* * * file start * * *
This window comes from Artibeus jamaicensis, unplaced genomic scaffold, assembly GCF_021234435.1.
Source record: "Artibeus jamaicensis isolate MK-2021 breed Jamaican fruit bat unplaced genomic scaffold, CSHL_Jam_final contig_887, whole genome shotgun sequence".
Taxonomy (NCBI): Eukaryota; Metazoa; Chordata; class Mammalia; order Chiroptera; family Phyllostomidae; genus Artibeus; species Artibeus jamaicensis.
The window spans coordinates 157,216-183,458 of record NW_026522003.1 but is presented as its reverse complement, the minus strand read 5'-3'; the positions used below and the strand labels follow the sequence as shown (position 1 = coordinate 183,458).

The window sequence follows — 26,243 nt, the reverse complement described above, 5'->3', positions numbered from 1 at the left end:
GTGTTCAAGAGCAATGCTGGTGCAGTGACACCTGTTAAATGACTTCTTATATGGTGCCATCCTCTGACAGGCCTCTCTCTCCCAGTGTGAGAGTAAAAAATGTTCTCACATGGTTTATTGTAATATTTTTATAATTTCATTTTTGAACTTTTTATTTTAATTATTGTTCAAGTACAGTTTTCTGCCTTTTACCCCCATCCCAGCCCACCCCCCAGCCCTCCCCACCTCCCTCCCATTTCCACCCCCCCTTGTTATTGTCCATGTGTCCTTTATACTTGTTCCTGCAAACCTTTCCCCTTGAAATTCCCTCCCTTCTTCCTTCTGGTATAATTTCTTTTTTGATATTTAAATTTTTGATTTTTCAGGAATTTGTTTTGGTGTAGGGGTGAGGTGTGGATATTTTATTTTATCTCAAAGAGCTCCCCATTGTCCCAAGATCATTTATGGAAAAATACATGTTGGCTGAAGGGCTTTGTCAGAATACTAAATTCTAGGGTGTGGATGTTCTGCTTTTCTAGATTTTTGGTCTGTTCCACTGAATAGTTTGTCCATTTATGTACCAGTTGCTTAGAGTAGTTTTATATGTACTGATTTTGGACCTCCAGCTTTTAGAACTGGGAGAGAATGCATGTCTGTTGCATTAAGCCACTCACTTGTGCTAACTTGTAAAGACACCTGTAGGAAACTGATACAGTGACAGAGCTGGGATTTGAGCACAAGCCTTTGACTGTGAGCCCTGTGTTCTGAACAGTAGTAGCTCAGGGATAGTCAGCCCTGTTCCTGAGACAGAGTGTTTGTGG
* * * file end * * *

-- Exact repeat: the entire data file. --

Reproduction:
This window comes from Artibeus jamaicensis, unplaced genomic scaffold, assembly GCF_021234435.1.
Source record: "Artibeus jamaicensis isolate MK-2021 breed Jamaican fruit bat unplaced genomic scaffold, CSHL_Jam_final contig_887, whole genome shotgun sequence".
Taxonomy (NCBI): Eukaryota; Metazoa; Chordata; class Mammalia; order Chiroptera; family Phyllostomidae; genus Artibeus; species Artibeus jamaicensis.
The window spans coordinates 157,216-183,458 of record NW_026522003.1 but is presented as its reverse complement, the minus strand read 5'-3'; the positions used below and the strand labels follow the sequence as shown (position 1 = coordinate 183,458).

The window sequence follows — 26,243 nt, the reverse complement described above, 5'->3', positions numbered from 1 at the left end:
GTGTTCAAGAGCAATGCTGGTGCAGTGACACCTGTTAAATGACTTCTTATATGGTGCCATCCTCTGACAGGCCTCTCTCTCCCAGTGTGAGAGTAAAAAATGTTCTCACATGGTTTATTGTAATATTTTTATAATTTCATTTTTGAACTTTTTATTTTAATTATTGTTCAAGTACAGTTTTCTGCCTTTTACCCCCATCCCAGCCCACCCCCCAGCCCTCCCCACCTCCCTCCCATTTCCACCCCCCCTTGTTATTGTCCATGTGTCCTTTATACTTGTTCCTGCAAACCTTTCCCCTTGAAATTCCCTCCCTTCTTCCTTCTGGTATAATTTCTTTTTTGATATTTAAATTTTTGATTTTTCAGGAATTTGTTTTGGTGTAGGGGTGAGGTGTGGATATTTTATTTTATCTCAAAGAGCTCCCCATTGTCCCAAGATCATTTATGGAAAAATACATGTTGGCTGAAGGGCTTTGTCAGAATACTAAATTCTAGGGTGTGGATGTTCTGCTTTTCTAGATTTTTGGTCTGTTCCACTGAATAGTTTGTCCATTTATGTACCAGTTGCTTAGAGTAGTTTTATATGTACTGATTTTGGACCTCCAGCTTTTAGAACTGGGAGAGAATGCATGTCTGTTGCATTAAGCCACTCACTTGTGCTAACTTGTAAAGACACCTGTAGGAAACTGATACAGTGACAGAGCTGGGATTTGAGCACAAGCCTTTGACTGTGAGCCCTGTGTTCTGAACAGTAGTAGCTCAGGGATAGTCAGCCCTGTTCCTGAGACAGAGTGTTTGTGG